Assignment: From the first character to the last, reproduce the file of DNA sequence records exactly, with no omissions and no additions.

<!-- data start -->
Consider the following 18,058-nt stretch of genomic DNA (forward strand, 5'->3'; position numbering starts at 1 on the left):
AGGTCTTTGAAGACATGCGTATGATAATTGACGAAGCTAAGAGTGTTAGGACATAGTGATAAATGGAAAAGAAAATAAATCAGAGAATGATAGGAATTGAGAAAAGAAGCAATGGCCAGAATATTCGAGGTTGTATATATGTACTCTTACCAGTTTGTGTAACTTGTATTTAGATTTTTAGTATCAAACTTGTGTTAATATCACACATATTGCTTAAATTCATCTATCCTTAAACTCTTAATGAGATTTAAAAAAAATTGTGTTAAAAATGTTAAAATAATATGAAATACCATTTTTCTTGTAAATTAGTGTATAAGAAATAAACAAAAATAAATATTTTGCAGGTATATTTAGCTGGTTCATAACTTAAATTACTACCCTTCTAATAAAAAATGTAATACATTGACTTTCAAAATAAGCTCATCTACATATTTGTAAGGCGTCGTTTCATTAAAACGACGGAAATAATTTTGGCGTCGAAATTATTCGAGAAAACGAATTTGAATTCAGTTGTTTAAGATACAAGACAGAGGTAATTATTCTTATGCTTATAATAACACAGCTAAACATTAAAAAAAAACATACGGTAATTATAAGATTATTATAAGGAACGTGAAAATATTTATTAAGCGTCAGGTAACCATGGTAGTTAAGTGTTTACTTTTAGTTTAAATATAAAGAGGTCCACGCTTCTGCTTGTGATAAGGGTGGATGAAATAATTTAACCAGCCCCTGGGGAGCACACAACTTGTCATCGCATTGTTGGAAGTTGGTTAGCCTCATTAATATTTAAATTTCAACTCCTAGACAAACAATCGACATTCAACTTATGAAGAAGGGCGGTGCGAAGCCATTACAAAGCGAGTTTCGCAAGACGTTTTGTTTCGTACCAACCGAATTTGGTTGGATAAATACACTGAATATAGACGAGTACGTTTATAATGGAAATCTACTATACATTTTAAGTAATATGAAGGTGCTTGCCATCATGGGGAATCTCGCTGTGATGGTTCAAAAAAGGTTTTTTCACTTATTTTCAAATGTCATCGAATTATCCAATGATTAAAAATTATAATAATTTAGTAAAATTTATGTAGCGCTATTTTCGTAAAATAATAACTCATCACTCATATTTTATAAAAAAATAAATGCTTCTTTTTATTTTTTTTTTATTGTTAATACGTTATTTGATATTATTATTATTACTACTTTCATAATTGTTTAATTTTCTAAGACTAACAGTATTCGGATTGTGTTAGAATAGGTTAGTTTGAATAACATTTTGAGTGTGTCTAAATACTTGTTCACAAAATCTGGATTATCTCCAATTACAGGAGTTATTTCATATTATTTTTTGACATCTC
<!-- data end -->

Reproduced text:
Consider the following 18,058-nt stretch of genomic DNA (forward strand, 5'->3'; position numbering starts at 1 on the left):
AGGTCTTTGAAGACATGCGTATGATAATTGACGAAGCTAAGAGTGTTAGGACATAGTGATAAATGGAAAAGAAAATAAATCAGAGAATGATAGGAATTGAGAAAAGAAGCAATGGCCAGAATATTCGAGGTTGTATATATGTACTCTTACCAGTTTGTGTAACTTGTATTTAGATTTTTAGTATCAAACTTGTGTTAATATCACACATATTGCTTAAATTCATCTATCCTTAAACTCTTAATGAGATTTAAAAAAAATTGTGTTAAAAATGTTAAAATAATATGAAATACCATTTTTCTTGTAAATTAGTGTATAAGAAATAAACAAAAATAAATATTTTGCAGGTATATTTAGCTGGTTCATAACTTAAATTACTACCCTTCTAATAAAAAATGTAATACATTGACTTTCAAAATAAGCTCATCTACATATTTGTAAGGCGTCGTTTCATTAAAACGACGGAAATAATTTTGGCGTCGAAATTATTCGAGAAAACGAATTTGAATTCAGTTGTTTAAGATACAAGACAGAGGTAATTATTCTTATGCTTATAATAACACAGCTAAACATTAAAAAAAAACATACGGTAATTATAAGATTATTATAAGGAACGTGAAAATATTTATTAAGCGTCAGGTAACCATGGTAGTTAAGTGTTTACTTTTAGTTTAAATATAAAGAGGTCCACGCTTCTGCTTGTGATAAGGGTGGATGAAATAATTTAACCAGCCCCTGGGGAGCACACAACTTGTCATCGCATTGTTGGAAGTTGGTTAGCCTCATTAATATTTAAATTTCAACTCCTAGACAAACAATCGACATTCAACTTATGAAGAAGGGCGGTGCGAAGCCATTACAAAGCGAGTTTCGCAAGACGTTTTGTTTCGTACCAACCGAATTTGGTTGGATAAATACACTGAATATAGACGAGTACGTTTATAATGGAAATCTACTATACATTTTAAGTAATATGAAGGTGCTTGCCATCATGGGGAATCTCGCTGTGATGGTTCAAAAAAGGTTTTTTCACTTATTTTCAAATGTCATCGAATTATCCAATGATTAAAAATTATAATAATTTAGTAAAATTTATGTAGCGCTATTTTCGTAAAATAATAACTCATCACTCATATTTTATAAAAAAATAAATGCTTCTTTTTATTTTTTTTTTATTGTTAATACGTTATTTGATATTATTATTATTACTACTTTCATAATTGTTTAATTTTCTAAGACTAACAGTATTCGGATTGTGTTAGAATAGGTTAGTTTGAATAACATTTTGAGTGTGTCTAAATACTTGTTCACAAAATCTGGATTATCTCCAATTACAGGAGTTATTTCATATTATTTTTTGACATCTC